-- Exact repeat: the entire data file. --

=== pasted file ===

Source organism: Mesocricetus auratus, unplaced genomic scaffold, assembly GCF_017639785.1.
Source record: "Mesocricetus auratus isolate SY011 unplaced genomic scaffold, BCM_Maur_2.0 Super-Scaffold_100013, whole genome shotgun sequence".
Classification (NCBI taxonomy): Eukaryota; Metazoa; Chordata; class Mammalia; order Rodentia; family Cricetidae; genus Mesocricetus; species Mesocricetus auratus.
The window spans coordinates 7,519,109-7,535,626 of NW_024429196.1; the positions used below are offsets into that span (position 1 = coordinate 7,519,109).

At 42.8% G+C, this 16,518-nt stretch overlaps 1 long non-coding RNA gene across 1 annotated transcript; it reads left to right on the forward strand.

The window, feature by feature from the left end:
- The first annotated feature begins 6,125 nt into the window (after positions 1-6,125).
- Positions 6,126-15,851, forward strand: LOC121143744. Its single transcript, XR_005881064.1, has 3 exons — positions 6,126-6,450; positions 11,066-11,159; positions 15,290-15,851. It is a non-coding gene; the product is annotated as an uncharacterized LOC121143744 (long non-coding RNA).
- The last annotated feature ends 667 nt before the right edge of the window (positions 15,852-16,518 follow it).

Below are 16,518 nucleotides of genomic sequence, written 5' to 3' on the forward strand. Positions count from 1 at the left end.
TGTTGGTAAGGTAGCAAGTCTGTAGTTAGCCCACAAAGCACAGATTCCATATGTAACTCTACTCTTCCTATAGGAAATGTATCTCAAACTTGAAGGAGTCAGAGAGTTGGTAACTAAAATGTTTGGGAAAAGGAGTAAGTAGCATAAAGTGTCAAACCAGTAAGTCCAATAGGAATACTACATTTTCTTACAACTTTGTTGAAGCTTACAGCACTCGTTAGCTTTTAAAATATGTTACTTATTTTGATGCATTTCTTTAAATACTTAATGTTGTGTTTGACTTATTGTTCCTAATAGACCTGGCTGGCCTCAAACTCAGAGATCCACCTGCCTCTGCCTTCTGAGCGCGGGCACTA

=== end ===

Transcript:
Source organism: Mesocricetus auratus, unplaced genomic scaffold, assembly GCF_017639785.1.
Source record: "Mesocricetus auratus isolate SY011 unplaced genomic scaffold, BCM_Maur_2.0 Super-Scaffold_100013, whole genome shotgun sequence".
Classification (NCBI taxonomy): Eukaryota; Metazoa; Chordata; class Mammalia; order Rodentia; family Cricetidae; genus Mesocricetus; species Mesocricetus auratus.
The window spans coordinates 7,519,109-7,535,626 of NW_024429196.1; the positions used below are offsets into that span (position 1 = coordinate 7,519,109).

At 42.8% G+C, this 16,518-nt stretch overlaps 1 long non-coding RNA gene across 1 annotated transcript; it reads left to right on the forward strand.

The window, feature by feature from the left end:
- The first annotated feature begins 6,125 nt into the window (after positions 1-6,125).
- Positions 6,126-15,851, forward strand: LOC121143744. Its single transcript, XR_005881064.1, has 3 exons — positions 6,126-6,450; positions 11,066-11,159; positions 15,290-15,851. It is a non-coding gene; the product is annotated as an uncharacterized LOC121143744 (long non-coding RNA).
- The last annotated feature ends 667 nt before the right edge of the window (positions 15,852-16,518 follow it).

Below are 16,518 nucleotides of genomic sequence, written 5' to 3' on the forward strand. Positions count from 1 at the left end.
TGTTGGTAAGGTAGCAAGTCTGTAGTTAGCCCACAAAGCACAGATTCCATATGTAACTCTACTCTTCCTATAGGAAATGTATCTCAAACTTGAAGGAGTCAGAGAGTTGGTAACTAAAATGTTTGGGAAAAGGAGTAAGTAGCATAAAGTGTCAAACCAGTAAGTCCAATAGGAATACTACATTTTCTTACAACTTTGTTGAAGCTTACAGCACTCGTTAGCTTTTAAAATATGTTACTTATTTTGATGCATTTCTTTAAATACTTAATGTTGTGTTTGACTTATTGTTCCTAATAGACCTGGCTGGCCTCAAACTCAGAGATCCACCTGCCTCTGCCTTCTGAGCGCGGGCACTA